Having worked in several different industries throughout his career – from automotive to food and beverage – Jerry Agass has found the medical devices industry the most enjoyable.
For the past 10 years, he has worked at JRI Orthopaedics; being appointed Managing Director in 2018. “This particular industry is fantastic because we are making products that change people’s lives,” Jerry tells The CEO Magazine.
“We are making products that change people’s lives.”
“When people get to the stage where they need a hip or shoulder implant, they are in a significant amount of pain. It affects the way they live their lives. We help people overcome those problems and it gives me a lot of satisfaction to be able to do that.”
Jerry sees the value that implants give to a person’s quality of life. It serves as one of the biggest motivations he has to do his job. “Ensuring that people continue to get the most out of life is a very worthwhile cause,” he says. “That is one of the things that drives me. I have great belief in this organisation and the products are tremendous.”
JRI was founded in Sheffield, England, in 1970, by orthopaedic surgeon Ronald Furlong. He began by introducing the Müller cemented hip implant to the UK market, and in 1985 the company developed the Furlong H-A.C. – the first hip implant with a hydroxyapatite coating.
The coating stimulates the bone to grow onto a prosthesis, enabling longer use of the hip. “It was such a revolutionary product,” Jerry enthuses. “The surgeons were all attracted to it; they saw the benefits and the great clinical performance it gave.”
However, Jerry says many of the surgeons who praised the product have since retired and there are not enough younger ones coming through in their place who recognise its significance.
“That’s really what we’re trying to pick up now; to show that we’re still here, that these products are great. We’ve made the H-A.C. even more contemporary. We’ve made it smaller so it’s more bone conserving. When you put this product in, we strongly believe that it is a hip for life.”
From its beginnings in hip replacement, the company has since broadened its portfolio to a range of implants, instrumentation, prosthetics and orthobiologics.
About six years ago, it began registering its products with the China Food and Drug Administration. At the time, the board thought it might have been too late to enter the China market.
“I had been to China as an operations manager, looking for opportunities to find some low-cost instrument suppliers,” Jerry recalls. “It was during that visit we realised there was still a big opportunity in China; we weren’t too late, and our products were still very appropriate for that particular market.”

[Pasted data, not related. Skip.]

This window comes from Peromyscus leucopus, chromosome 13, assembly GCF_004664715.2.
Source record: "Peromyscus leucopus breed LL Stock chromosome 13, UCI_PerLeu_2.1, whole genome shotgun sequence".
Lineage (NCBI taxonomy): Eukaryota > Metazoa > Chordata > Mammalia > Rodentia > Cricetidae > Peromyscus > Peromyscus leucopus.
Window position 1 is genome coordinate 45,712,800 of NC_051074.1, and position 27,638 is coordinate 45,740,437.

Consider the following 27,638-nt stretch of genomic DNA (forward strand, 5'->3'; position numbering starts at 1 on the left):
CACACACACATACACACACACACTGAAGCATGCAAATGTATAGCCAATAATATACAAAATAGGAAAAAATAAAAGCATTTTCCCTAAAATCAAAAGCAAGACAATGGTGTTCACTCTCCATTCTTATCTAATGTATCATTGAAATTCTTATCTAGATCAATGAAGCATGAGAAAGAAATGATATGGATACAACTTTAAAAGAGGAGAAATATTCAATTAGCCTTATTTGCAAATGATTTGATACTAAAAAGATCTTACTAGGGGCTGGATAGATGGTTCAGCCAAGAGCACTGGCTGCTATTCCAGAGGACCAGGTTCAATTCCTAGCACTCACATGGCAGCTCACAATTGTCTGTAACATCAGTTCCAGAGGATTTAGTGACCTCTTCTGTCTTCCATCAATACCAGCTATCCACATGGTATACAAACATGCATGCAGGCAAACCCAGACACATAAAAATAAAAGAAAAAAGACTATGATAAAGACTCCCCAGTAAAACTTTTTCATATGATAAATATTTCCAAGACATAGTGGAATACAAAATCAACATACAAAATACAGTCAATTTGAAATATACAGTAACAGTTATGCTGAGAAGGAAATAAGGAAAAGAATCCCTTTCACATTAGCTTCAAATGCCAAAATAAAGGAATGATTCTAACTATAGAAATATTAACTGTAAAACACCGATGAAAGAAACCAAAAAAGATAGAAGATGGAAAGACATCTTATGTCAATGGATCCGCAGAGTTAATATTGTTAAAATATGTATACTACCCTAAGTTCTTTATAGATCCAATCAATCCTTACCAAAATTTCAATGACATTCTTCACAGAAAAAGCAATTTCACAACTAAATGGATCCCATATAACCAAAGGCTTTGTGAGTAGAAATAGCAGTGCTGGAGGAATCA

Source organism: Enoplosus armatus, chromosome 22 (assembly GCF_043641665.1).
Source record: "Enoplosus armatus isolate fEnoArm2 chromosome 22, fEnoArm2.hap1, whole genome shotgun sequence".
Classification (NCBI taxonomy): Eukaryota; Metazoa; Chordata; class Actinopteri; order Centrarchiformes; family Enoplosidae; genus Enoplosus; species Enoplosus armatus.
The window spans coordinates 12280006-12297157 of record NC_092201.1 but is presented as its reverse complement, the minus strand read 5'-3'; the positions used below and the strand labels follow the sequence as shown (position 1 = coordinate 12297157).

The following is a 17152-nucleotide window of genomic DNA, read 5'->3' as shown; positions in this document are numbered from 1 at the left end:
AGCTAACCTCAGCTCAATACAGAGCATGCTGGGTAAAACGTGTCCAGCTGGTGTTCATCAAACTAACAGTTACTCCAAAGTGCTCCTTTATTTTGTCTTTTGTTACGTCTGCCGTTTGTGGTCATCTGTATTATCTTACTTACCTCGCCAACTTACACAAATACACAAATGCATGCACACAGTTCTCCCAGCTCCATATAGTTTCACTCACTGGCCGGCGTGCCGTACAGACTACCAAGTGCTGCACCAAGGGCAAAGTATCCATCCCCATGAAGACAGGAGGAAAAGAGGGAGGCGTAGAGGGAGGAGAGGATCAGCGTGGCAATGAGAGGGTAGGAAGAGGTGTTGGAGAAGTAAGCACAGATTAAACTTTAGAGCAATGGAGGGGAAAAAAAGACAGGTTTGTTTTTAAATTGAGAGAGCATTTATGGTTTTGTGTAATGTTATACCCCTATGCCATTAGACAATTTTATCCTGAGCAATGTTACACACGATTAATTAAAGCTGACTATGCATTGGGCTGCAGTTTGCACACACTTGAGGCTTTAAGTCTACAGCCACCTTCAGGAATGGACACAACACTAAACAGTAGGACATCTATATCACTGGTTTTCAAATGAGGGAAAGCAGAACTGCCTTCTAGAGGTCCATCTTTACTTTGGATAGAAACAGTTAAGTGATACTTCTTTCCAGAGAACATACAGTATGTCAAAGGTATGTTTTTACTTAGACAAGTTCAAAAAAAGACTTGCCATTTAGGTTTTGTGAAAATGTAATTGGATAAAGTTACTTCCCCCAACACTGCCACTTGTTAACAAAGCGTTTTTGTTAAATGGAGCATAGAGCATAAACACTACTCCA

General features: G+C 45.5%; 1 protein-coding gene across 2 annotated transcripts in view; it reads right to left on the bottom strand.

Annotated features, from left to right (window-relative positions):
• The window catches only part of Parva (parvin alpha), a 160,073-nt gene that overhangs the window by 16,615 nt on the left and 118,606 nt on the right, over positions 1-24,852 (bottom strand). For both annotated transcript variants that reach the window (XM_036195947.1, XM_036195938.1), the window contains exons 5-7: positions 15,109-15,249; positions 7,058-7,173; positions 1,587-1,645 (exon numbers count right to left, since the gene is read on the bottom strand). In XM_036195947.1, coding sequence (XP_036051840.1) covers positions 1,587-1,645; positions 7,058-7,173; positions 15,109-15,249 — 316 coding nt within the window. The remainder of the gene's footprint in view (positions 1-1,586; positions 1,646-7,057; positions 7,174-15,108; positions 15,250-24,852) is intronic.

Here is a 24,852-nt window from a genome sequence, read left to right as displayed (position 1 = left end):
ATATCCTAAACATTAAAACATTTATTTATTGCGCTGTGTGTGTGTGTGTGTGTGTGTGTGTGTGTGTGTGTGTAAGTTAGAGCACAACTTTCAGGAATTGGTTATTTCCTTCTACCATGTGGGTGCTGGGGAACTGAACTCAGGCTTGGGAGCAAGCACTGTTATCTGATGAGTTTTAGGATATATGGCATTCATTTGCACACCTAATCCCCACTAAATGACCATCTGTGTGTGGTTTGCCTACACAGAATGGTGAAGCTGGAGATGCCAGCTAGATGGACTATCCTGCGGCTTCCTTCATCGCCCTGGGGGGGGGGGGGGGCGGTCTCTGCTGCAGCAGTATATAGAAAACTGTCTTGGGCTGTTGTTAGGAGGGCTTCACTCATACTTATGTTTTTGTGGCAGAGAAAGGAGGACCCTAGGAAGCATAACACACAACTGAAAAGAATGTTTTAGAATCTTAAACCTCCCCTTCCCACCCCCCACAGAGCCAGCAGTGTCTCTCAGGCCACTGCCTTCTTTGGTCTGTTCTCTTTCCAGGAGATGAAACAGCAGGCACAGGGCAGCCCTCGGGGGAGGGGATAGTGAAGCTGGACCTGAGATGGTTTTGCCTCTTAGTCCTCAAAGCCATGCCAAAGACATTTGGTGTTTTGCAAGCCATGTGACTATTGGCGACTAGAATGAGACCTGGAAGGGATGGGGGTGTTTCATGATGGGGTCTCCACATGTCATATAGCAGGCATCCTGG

JRI later selected Chinese orthopaedics manufacturer AK Medical as its distributor. But the partnership didn’t stop there.
“Through negotiations and discussions with them we realised it was a good opportunity for us to manufacture some of their new products as well,” Jerry explains. “That gave them an advantage because they were able to badge their products as being made in the West.”
In 2018, AK Medical acquired JRI, marking a significant point in the UK company’s history. “It’s exciting now with the acquisition and the opportunities it gives us,” Jerry says.
“We’re looking at how we can use the opportunities to make sure that this company moves forward.” AK Medical specialises in 3D-printed orthopaedic technology, signalling a further boon for JRI.
“By the end of this year, we want to be able to offer a 3D-printed custom implant solution,” Jerry says. “That’s going to help us open some doors.”
Another benefit of AK Medical is being able to offer better solutions for surgeons. This will, in turn, support JRI’s sustainability. Jerry wants JRI’s representatives to be highly trained, so they are a good reference point for surgeons looking for solutions to complex issues.
“We want to ascertain what surgeons are looking for over the next couple of years,” he says. “Then we can work out how we are going to help solve these problems. That’s something we can work on with AK Medical to see if the same problems are occurring in their market as well. Now that we’ve got some synergies, we can work on how we’re going to resolve them.”
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